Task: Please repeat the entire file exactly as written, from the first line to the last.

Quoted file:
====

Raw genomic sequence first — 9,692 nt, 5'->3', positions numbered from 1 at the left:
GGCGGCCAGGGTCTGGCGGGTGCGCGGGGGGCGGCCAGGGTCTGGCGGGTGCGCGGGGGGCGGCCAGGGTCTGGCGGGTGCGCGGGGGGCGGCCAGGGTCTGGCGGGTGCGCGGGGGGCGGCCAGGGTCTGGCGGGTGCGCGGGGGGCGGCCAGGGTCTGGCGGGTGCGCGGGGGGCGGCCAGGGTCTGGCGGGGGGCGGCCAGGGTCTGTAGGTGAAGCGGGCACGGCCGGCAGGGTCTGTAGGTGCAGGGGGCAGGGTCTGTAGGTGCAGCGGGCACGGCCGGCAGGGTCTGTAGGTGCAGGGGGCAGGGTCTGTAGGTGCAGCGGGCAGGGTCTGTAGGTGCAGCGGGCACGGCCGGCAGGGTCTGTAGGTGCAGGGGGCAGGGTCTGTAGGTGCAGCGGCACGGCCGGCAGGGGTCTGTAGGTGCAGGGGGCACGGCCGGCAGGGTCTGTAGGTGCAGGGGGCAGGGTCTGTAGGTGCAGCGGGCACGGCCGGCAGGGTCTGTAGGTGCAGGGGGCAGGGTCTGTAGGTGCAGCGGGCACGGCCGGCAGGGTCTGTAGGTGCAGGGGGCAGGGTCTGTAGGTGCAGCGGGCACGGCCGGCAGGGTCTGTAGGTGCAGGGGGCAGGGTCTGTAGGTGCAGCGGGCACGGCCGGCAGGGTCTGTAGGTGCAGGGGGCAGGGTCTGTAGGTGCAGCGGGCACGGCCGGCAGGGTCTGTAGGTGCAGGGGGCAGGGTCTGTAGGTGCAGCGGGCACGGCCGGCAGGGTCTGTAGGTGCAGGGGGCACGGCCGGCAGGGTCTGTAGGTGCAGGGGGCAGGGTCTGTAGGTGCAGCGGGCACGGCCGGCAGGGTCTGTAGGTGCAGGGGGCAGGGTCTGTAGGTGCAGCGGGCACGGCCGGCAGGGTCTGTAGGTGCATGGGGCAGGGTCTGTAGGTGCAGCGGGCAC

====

Raw genomic sequence first — 9,692 nt, 5'->3', positions numbered from 1 at the left:
GGCGGCCAGGGTCTGGCGGGTGCGCGGGGGGCGGCCAGGGTCTGGCGGGTGCGCGGGGGGCGGCCAGGGTCTGGCGGGTGCGCGGGGGGCGGCCAGGGTCTGGCGGGTGCGCGGGGGGCGGCCAGGGTCTGGCGGGTGCGCGGGGGGCGGCCAGGGTCTGGCGGGTGCGCGGGGGGCGGCCAGGGTCTGGCGGGGGGCGGCCAGGGTCTGTAGGTGAAGCGGGCACGGCCGGCAGGGTCTGTAGGTGCAGGGGGCAGGGTCTGTAGGTGCAGCGGGCACGGCCGGCAGGGTCTGTAGGTGCAGGGGGCAGGGTCTGTAGGTGCAGCGGGCAGGGTCTGTAGGTGCAGCGGGCACGGCCGGCAGGGTCTGTAGGTGCAGGGGGCAGGGTCTGTAGGTGCAGCGGCACGGCCGGCAGGGGTCTGTAGGTGCAGGGGGCACGGCCGGCAGGGTCTGTAGGTGCAGGGGGCAGGGTCTGTAGGTGCAGCGGGCACGGCCGGCAGGGTCTGTAGGTGCAGGGGGCAGGGTCTGTAGGTGCAGCGGGCACGGCCGGCAGGGTCTGTAGGTGCAGGGGGCAGGGTCTGTAGGTGCAGCGGGCACGGCCGGCAGGGTCTGTAGGTGCAGGGGGCAGGGTCTGTAGGTGCAGCGGGCACGGCCGGCAGGGTCTGTAGGTGCAGGGGGCAGGGTCTGTAGGTGCAGCGGGCACGGCCGGCAGGGTCTGTAGGTGCAGGGGGCAGGGTCTGTAGGTGCAGCGGGCACGGCCGGCAGGGTCTGTAGGTGCAGGGGGCACGGCCGGCAGGGTCTGTAGGTGCAGGGGGCAGGGTCTGTAGGTGCAGCGGGCACGGCCGGCAGGGTCTGTAGGTGCAGGGGGCAGGGTCTGTAGGTGCAGCGGGCACGGCCGGCAGGGTCTGTAGGTGCATGGGGCAGGGTCTGTAGGTGCAGCGGGCAC